Former Baltimore Ravens safety Ed Reed announced his retirement Wednesday, and just completed the press conference to officially announce his decision at the Under Armour Performance Center in Owings Mills today. The news conference also included general manager Ozzie Newsome, team president Dick Cass and coach John Harbaugh.
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The Ravens first-round pick in 2002, Reed played 11 seasons in Baltimore recording 643 tackles, six sacks, 64 interceptions, 11 forced fumbles and scoring 13 touchdowns. Reed and Ray Lewis were the cornerstones of the Ravens’ defenses that won two Super Bowls in the organization’s short history in Baltimore.
Reed last played for the New York Jets in 2013 after being cut by the Houston Texans earlier in the season.
The University of Miami alum was comical in his press conference, calling Baltimore “home” while also taking a jab at some of his divisional rivals.
Last month, the Ravens expressed their desire to put Reed in the Ravens Ring of Honor. The hold up was that Reed still had not retired, but now that it has become official, the team will place the future first-ballot Hall of Famer in their exclusive club on November 22 against the St. Louis Rams.
The Ravens have placed eight of their players in their Ring of Honor: Earnest Byner(2001), Michael McCrary (2004), Peter Boulware (2006), Jonathan Ogden (2008), Matt Stover (2011), Jamal Lewis (2012), Ray Lewis (2013) and Todd Heap (2014).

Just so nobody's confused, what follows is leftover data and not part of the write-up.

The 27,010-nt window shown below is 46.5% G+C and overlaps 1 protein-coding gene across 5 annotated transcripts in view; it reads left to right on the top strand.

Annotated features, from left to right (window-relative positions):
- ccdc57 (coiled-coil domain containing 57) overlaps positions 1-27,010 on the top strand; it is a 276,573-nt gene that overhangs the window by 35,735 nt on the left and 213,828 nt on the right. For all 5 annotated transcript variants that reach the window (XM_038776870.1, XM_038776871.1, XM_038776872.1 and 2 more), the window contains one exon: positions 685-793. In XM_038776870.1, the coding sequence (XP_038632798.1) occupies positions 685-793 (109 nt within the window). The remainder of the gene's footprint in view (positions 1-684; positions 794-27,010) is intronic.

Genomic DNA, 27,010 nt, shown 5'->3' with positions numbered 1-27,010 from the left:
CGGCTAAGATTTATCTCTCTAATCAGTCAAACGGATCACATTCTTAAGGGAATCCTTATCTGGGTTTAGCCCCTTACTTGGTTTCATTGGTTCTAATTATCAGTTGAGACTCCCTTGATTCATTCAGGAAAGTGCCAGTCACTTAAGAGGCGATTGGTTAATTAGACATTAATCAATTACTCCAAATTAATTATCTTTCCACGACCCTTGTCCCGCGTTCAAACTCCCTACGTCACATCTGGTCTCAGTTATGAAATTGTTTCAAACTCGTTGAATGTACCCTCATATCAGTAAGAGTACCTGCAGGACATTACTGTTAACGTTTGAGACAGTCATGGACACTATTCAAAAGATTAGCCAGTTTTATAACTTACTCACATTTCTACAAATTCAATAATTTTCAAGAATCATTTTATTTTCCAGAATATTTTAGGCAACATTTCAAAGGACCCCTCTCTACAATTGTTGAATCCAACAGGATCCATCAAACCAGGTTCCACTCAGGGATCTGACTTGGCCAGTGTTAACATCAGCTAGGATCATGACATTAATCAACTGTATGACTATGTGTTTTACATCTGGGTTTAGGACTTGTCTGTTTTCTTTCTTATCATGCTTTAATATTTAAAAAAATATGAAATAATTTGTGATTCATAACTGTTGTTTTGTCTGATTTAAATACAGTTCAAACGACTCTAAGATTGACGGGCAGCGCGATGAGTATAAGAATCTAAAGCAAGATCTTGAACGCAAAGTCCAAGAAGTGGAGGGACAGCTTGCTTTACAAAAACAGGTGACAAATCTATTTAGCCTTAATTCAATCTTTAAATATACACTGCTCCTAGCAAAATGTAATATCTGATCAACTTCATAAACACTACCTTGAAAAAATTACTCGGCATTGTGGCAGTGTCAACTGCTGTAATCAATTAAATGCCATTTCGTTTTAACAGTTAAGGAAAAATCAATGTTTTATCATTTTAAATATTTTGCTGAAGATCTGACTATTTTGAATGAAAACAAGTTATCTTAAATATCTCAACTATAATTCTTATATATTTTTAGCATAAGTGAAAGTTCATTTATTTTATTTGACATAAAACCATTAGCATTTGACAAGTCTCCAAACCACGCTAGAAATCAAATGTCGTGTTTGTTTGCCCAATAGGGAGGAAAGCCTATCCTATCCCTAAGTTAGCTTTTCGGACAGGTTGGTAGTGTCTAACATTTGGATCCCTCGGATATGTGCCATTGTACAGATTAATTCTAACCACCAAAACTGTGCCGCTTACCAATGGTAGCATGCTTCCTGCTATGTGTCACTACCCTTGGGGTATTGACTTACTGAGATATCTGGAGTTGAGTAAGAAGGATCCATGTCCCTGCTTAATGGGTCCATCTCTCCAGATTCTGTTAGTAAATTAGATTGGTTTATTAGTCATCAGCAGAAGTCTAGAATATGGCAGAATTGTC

The numbers speak for themselves. He was named to eight All-Pro teams. He was the 2004 NFL Defensive Player of the Year. He led the league in interceptions three different seasons (2004, 2008, 2010) and his 64 picks rank sixth all-time. He holds the NFL records for the longest longest interception return (108 yards) and most career interception return yards with 1,590 yards. He also has nine postseason picks, another NFL record.
There is no question that a place in Canton, Ohio will be calling Reed’s name in five years. Reed will go down as one of the greatest players at the position. Safeties weren’t often looked at as playmakers in a secondary until the era of Brian Dawkins, Troy Polamalu and Reed took over the league. Now, every team in the league is searching for that ball hawk at safety.
Here are some reactions to Reed’s decision to call it an end to his football career:
Ed, thanks for calling Baltimore “home” for 11 seasons. You will never be forgotten.
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